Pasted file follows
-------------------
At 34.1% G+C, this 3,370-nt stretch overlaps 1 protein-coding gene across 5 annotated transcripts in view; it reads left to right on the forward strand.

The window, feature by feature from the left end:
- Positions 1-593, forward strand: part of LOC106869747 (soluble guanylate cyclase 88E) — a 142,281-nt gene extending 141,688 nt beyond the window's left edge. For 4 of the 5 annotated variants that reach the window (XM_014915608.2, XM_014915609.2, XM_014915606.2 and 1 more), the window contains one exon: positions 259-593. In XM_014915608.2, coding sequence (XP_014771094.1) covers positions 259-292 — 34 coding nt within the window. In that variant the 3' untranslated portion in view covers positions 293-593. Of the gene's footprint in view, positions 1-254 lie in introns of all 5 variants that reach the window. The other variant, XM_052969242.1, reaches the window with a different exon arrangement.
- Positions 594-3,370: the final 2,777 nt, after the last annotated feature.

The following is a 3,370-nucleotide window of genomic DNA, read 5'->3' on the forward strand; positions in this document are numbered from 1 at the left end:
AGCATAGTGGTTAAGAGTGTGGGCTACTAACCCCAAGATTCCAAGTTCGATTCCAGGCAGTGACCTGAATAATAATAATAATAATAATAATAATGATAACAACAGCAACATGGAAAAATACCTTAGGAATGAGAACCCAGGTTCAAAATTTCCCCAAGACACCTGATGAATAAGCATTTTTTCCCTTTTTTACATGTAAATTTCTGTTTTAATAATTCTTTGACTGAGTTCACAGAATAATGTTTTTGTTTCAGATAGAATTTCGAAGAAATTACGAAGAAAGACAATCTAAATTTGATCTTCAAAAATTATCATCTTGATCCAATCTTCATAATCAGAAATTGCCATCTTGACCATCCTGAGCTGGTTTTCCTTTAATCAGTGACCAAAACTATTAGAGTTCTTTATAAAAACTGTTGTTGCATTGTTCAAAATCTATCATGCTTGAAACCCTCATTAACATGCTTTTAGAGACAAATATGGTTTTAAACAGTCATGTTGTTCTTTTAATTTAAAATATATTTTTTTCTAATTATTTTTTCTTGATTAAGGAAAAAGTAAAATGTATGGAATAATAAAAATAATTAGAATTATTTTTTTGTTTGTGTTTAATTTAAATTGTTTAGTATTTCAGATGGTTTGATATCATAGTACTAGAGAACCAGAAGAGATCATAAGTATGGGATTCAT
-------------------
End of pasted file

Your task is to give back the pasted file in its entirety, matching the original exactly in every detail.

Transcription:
At 34.1% G+C, this 3,370-nt stretch overlaps 1 protein-coding gene across 5 annotated transcripts in view; it reads left to right on the forward strand.

The window, feature by feature from the left end:
- Positions 1-593, forward strand: part of LOC106869747 (soluble guanylate cyclase 88E) — a 142,281-nt gene extending 141,688 nt beyond the window's left edge. For 4 of the 5 annotated variants that reach the window (XM_014915608.2, XM_014915609.2, XM_014915606.2 and 1 more), the window contains one exon: positions 259-593. In XM_014915608.2, coding sequence (XP_014771094.1) covers positions 259-292 — 34 coding nt within the window. In that variant the 3' untranslated portion in view covers positions 293-593. Of the gene's footprint in view, positions 1-254 lie in introns of all 5 variants that reach the window. The other variant, XM_052969242.1, reaches the window with a different exon arrangement.
- Positions 594-3,370: the final 2,777 nt, after the last annotated feature.

The following is a 3,370-nucleotide window of genomic DNA, read 5'->3' on the forward strand; positions in this document are numbered from 1 at the left end:
AGCATAGTGGTTAAGAGTGTGGGCTACTAACCCCAAGATTCCAAGTTCGATTCCAGGCAGTGACCTGAATAATAATAATAATAATAATAATAATGATAACAACAGCAACATGGAAAAATACCTTAGGAATGAGAACCCAGGTTCAAAATTTCCCCAAGACACCTGATGAATAAGCATTTTTTCCCTTTTTTACATGTAAATTTCTGTTTTAATAATTCTTTGACTGAGTTCACAGAATAATGTTTTTGTTTCAGATAGAATTTCGAAGAAATTACGAAGAAAGACAATCTAAATTTGATCTTCAAAAATTATCATCTTGATCCAATCTTCATAATCAGAAATTGCCATCTTGACCATCCTGAGCTGGTTTTCCTTTAATCAGTGACCAAAACTATTAGAGTTCTTTATAAAAACTGTTGTTGCATTGTTCAAAATCTATCATGCTTGAAACCCTCATTAACATGCTTTTAGAGACAAATATGGTTTTAAACAGTCATGTTGTTCTTTTAATTTAAAATATATTTTTTTCTAATTATTTTTTCTTGATTAAGGAAAAAGTAAAATGTATGGAATAATAAAAATAATTAGAATTATTTTTTTGTTTGTGTTTAATTTAAATTGTTTAGTATTTCAGATGGTTTGATATCATAGTACTAGAGAACCAGAAGAGATCATAAGTATGGGATTCAT